What is Asthma?
A chronic lung disease that typically emerges in early childhood, asthma inflames and narrows airways in the lungs while increasing the contractibility of smooth muscles surrounding the airways. This combination of reactions to irritants and/or allergens makes it difficult for asthma sufferers to breathe. Chest tightness, coughing and wheezing (due to excess mucus in the airways) are other classic signs of an asthma attack.
5 Facts about Asthma
- Although the exact cause of asthma is unknown, doctors think that it is the contradictory interaction between environmental factors and genetics happening early in life. Children at risk for being diagnosed with asthma include those with at least one parent with asthma, suffering repeated respiratory infections and exposure to certain viral infections during development of the immune system.
- More boys than girls have asthma until the age of 15, when more females than males develop asthma. Doctors aren't sure how or whether sex hormones or gender influences the development of asthma in adolescent and young adult females.
- Asthma can affect a person but have no symptoms. Alternately, coughing, wheezing and breathing difficulties does not mean a person has asthma. A professional diagnosis of asthma requires a lung function test, physical exam and knowledge of a patient's medical history by a physician.
- Asthma is classified as intrinsic (non-atopic) or extrinsic (atopic). Classification depends on if symptoms are triggered by allergens (extrinsic) or non-allergenic triggers (intrinsic), such as stress, strong emotions, sunlight, physical activity, etc. Aspirin, NSAIDS, non-selective beta-blockers and other medications may also worsen asthma symptoms.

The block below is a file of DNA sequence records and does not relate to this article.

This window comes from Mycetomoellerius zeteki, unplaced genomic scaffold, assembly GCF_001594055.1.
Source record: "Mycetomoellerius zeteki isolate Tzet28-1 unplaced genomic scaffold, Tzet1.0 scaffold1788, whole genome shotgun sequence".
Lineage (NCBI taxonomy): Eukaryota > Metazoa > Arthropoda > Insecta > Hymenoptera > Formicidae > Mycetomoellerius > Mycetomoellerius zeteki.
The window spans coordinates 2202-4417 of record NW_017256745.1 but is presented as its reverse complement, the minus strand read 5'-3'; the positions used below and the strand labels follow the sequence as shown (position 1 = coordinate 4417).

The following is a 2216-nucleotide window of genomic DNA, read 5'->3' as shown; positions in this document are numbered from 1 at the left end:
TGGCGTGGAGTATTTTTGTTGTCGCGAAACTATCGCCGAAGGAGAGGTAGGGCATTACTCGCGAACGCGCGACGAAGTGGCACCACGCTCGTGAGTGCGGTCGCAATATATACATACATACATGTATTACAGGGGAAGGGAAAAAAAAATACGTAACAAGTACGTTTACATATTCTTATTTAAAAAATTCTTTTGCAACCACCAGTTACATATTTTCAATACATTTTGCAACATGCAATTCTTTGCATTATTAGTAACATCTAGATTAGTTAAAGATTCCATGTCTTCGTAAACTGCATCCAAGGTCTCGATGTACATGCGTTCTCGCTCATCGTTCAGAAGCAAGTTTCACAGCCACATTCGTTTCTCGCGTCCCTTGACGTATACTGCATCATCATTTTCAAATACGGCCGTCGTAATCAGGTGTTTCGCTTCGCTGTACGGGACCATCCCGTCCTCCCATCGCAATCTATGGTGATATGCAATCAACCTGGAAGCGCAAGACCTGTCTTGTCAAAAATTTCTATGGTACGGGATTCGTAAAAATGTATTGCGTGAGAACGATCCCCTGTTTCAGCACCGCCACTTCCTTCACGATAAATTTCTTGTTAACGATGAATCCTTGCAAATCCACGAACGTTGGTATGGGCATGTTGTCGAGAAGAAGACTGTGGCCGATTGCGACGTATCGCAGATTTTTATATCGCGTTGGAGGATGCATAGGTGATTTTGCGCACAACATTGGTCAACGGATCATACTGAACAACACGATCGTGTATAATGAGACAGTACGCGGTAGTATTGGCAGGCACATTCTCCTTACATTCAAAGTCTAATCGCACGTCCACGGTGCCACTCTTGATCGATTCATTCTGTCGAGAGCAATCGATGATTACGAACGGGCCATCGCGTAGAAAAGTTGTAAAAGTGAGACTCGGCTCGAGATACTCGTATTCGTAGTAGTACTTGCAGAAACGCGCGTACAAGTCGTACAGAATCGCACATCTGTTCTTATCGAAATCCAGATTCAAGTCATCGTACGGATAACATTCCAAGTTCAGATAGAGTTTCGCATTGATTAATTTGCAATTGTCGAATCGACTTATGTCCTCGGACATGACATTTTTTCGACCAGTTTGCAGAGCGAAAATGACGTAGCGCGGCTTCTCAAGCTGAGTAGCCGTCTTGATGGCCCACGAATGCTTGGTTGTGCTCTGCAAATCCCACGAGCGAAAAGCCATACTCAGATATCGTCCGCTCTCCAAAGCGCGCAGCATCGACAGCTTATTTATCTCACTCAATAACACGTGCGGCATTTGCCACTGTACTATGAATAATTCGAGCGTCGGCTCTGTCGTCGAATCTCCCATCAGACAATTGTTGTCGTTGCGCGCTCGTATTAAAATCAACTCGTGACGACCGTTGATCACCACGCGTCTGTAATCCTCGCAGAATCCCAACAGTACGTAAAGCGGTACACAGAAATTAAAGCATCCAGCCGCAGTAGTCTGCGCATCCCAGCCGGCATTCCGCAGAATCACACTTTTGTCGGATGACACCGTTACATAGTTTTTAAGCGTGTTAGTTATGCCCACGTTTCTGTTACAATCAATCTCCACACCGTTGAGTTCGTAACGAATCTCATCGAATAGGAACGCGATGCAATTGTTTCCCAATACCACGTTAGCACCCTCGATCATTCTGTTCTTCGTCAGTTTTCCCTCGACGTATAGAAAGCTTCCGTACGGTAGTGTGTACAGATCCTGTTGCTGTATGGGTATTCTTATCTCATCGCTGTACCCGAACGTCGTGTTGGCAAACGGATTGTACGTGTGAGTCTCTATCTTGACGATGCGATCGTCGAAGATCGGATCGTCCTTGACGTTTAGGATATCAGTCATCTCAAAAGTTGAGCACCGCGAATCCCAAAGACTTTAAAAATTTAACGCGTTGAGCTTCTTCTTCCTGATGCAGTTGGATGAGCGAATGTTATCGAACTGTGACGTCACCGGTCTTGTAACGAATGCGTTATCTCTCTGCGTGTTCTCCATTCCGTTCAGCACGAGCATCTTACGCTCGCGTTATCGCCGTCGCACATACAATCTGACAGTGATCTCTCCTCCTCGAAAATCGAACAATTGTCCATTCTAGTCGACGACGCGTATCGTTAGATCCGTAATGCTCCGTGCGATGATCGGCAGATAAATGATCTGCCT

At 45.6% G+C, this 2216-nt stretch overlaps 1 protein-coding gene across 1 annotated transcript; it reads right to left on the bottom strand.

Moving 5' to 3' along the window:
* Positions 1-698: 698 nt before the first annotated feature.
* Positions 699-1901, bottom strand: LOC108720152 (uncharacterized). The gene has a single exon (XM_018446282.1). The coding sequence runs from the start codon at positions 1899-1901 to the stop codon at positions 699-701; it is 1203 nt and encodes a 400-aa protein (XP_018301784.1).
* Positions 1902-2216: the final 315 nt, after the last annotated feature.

- Occupational asthma is a type of asthma occurring when someone is constantly exposed to industrial particulates or chemical irritants that produce symptoms of asthma. Interestingly, people developing occupational asthma typically have never had an asthma attack.
Treatment for Asthma
Portland-area allergists provide a number of asthma treatments to improve quality of life for asthma sufferers and to minimize the number of recurring asthma attacks. Medications taken daily are called "controller" medications and include corticosteroid inhalers or combination inhalers containing aerosol corticosteroid and LABA (long-acting beta-agonist). Oral asthma medications are leukotriene modifiers.
Quick-acting medications to relieve asthma attacks are meant to rapidly relax inflamed airways to facilitate breathing. These "rescue" medications contain short-acting beta-agonists and should not replace controller medications. If an asthma sufferer needs to depend on quick-acting inhalers two or more times a week to control asthma symptoms, it is time for him or her to visit an allergist in Oregon.
Need Treatment for Asthma? Contact the Allergy, Asthma and Dermatology Associates.
Asthma symptoms should not be ignored or treated with over the counter medications. Avoid complications that could involve a trip to the emergency room by contacting the Allergy, Asthma and Dermatology Associates, one of the best Portland-area practices.
Category: Breathing Conditions